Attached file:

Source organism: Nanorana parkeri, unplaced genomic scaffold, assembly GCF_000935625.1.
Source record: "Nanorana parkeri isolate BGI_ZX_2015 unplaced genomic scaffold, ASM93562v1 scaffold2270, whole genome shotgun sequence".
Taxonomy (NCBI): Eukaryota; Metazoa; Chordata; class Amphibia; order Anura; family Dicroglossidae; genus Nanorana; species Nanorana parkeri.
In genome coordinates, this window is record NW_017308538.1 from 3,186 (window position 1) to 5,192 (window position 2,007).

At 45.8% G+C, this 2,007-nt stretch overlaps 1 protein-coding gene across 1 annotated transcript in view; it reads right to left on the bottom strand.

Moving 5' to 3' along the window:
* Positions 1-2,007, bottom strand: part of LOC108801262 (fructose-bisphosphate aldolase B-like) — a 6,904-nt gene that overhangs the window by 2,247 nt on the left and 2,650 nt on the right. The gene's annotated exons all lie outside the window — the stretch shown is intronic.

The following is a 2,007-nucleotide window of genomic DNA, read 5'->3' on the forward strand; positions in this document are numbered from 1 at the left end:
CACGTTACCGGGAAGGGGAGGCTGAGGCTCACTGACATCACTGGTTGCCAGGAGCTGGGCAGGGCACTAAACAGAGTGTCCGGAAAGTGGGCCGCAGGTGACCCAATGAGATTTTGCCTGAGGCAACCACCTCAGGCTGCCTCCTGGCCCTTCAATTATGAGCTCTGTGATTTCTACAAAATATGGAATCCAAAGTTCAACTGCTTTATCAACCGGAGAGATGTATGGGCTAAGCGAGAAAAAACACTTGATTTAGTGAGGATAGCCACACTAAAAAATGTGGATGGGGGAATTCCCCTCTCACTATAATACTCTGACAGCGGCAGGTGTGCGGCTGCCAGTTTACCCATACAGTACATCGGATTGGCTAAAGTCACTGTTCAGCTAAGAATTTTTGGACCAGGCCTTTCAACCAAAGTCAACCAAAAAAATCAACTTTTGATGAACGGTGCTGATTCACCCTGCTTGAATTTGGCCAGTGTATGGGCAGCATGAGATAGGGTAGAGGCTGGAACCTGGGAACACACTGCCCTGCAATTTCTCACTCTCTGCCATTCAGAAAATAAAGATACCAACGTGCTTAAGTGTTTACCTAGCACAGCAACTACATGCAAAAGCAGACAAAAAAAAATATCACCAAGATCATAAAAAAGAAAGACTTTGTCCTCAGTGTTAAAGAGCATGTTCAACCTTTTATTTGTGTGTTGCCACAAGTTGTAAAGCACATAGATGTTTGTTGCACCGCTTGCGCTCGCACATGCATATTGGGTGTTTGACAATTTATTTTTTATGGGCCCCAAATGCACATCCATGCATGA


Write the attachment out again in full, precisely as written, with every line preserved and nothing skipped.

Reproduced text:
Source organism: Nanorana parkeri, unplaced genomic scaffold, assembly GCF_000935625.1.
Source record: "Nanorana parkeri isolate BGI_ZX_2015 unplaced genomic scaffold, ASM93562v1 scaffold2270, whole genome shotgun sequence".
Taxonomy (NCBI): Eukaryota; Metazoa; Chordata; class Amphibia; order Anura; family Dicroglossidae; genus Nanorana; species Nanorana parkeri.
In genome coordinates, this window is record NW_017308538.1 from 3,186 (window position 1) to 5,192 (window position 2,007).

At 45.8% G+C, this 2,007-nt stretch overlaps 1 protein-coding gene across 1 annotated transcript in view; it reads right to left on the bottom strand.

Moving 5' to 3' along the window:
* Positions 1-2,007, bottom strand: part of LOC108801262 (fructose-bisphosphate aldolase B-like) — a 6,904-nt gene that overhangs the window by 2,247 nt on the left and 2,650 nt on the right. The gene's annotated exons all lie outside the window — the stretch shown is intronic.

The following is a 2,007-nucleotide window of genomic DNA, read 5'->3' on the forward strand; positions in this document are numbered from 1 at the left end:
CACGTTACCGGGAAGGGGAGGCTGAGGCTCACTGACATCACTGGTTGCCAGGAGCTGGGCAGGGCACTAAACAGAGTGTCCGGAAAGTGGGCCGCAGGTGACCCAATGAGATTTTGCCTGAGGCAACCACCTCAGGCTGCCTCCTGGCCCTTCAATTATGAGCTCTGTGATTTCTACAAAATATGGAATCCAAAGTTCAACTGCTTTATCAACCGGAGAGATGTATGGGCTAAGCGAGAAAAAACACTTGATTTAGTGAGGATAGCCACACTAAAAAATGTGGATGGGGGAATTCCCCTCTCACTATAATACTCTGACAGCGGCAGGTGTGCGGCTGCCAGTTTACCCATACAGTACATCGGATTGGCTAAAGTCACTGTTCAGCTAAGAATTTTTGGACCAGGCCTTTCAACCAAAGTCAACCAAAAAAATCAACTTTTGATGAACGGTGCTGATTCACCCTGCTTGAATTTGGCCAGTGTATGGGCAGCATGAGATAGGGTAGAGGCTGGAACCTGGGAACACACTGCCCTGCAATTTCTCACTCTCTGCCATTCAGAAAATAAAGATACCAACGTGCTTAAGTGTTTACCTAGCACAGCAACTACATGCAAAAGCAGACAAAAAAAAATATCACCAAGATCATAAAAAAGAAAGACTTTGTCCTCAGTGTTAAAGAGCATGTTCAACCTTTTATTTGTGTGTTGCCACAAGTTGTAAAGCACATAGATGTTTGTTGCACCGCTTGCGCTCGCACATGCATATTGGGTGTTTGACAATTTATTTTTTATGGGCCCCAAATGCACATCCATGCATGA